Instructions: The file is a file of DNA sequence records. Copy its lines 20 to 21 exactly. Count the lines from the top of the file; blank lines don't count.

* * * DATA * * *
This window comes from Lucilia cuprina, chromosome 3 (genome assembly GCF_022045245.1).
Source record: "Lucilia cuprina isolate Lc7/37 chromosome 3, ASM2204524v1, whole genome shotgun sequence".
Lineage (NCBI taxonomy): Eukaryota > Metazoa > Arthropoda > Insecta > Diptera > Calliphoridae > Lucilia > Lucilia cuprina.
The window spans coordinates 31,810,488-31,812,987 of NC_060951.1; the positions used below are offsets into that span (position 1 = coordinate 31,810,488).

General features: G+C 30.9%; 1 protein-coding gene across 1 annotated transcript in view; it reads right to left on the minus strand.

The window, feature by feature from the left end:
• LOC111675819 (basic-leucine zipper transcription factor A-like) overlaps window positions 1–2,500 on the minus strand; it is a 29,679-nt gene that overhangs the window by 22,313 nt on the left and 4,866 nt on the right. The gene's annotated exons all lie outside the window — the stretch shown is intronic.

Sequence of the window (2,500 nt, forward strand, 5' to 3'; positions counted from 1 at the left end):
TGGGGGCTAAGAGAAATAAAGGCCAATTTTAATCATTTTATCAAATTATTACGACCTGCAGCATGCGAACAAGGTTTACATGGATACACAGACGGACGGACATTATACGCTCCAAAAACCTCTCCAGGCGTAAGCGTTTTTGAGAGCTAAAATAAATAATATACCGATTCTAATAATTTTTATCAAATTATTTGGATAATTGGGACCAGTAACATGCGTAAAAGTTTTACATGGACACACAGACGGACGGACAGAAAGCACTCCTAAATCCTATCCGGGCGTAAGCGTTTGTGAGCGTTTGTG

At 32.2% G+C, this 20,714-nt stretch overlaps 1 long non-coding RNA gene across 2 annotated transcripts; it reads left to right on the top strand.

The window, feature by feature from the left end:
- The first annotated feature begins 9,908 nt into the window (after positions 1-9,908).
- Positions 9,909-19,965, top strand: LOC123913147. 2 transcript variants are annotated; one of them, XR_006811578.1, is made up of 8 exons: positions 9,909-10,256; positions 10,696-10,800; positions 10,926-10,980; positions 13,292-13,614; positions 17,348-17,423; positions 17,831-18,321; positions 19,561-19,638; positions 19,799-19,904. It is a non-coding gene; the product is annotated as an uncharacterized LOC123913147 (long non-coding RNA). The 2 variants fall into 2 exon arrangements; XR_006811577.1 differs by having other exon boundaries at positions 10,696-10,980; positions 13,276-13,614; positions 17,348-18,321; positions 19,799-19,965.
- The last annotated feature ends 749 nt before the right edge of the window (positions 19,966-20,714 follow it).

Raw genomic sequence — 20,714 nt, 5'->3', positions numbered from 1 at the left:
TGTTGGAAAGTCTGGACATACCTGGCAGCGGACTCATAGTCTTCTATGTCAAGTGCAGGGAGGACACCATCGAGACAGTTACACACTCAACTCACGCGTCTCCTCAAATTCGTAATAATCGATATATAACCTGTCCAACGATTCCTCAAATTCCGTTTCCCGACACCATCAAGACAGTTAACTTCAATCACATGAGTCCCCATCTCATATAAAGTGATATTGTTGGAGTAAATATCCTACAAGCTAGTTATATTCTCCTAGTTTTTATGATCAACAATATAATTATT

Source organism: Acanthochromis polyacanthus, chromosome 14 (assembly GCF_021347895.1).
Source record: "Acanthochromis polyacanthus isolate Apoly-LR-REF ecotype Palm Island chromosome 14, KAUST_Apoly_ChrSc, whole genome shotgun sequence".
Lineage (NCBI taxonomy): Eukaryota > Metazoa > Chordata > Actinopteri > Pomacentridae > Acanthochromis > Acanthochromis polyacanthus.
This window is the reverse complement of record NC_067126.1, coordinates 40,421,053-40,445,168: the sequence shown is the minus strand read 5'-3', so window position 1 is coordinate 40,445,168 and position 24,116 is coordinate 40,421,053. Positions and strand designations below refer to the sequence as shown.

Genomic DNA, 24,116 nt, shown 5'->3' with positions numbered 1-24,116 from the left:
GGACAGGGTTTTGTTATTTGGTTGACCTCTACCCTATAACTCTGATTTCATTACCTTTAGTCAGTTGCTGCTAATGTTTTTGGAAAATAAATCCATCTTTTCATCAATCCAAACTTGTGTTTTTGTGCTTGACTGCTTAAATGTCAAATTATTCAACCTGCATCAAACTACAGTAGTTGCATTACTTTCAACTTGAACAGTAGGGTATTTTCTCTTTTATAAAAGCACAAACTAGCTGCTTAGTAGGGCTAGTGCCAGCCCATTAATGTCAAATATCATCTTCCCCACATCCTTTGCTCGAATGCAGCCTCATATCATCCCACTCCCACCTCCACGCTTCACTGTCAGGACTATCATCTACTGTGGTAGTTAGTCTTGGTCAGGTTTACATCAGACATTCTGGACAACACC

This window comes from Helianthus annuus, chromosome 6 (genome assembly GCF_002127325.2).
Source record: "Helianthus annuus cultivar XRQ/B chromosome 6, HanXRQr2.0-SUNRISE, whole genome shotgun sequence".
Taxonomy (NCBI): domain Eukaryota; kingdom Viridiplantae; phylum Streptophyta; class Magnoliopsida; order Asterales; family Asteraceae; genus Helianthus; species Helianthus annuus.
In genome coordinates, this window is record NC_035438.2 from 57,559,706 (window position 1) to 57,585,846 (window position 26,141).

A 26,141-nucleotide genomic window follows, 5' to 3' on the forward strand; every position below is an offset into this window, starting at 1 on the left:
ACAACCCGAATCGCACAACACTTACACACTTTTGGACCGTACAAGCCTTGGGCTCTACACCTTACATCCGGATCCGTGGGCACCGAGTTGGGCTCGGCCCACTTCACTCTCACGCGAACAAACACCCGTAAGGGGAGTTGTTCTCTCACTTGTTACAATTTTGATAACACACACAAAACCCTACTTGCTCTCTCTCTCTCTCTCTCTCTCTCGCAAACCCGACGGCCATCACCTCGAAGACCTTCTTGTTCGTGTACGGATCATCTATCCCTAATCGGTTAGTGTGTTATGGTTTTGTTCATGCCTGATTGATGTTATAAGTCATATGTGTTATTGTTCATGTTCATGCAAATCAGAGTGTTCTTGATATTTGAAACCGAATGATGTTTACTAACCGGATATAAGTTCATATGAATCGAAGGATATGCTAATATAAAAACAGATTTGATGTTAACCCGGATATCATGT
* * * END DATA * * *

This window is the reverse complement of record NC_067126.1, coordinates 40,421,053-40,445,168: the sequence shown is the minus strand read 5'-3', so window position 1 is coordinate 40,445,168 and position 24,116 is coordinate 40,421,053. Positions and strand designations below refer to the sequence as shown.

Genomic DNA, 24,116 nt, shown 5'->3' with positions numbered 1-24,116 from the left: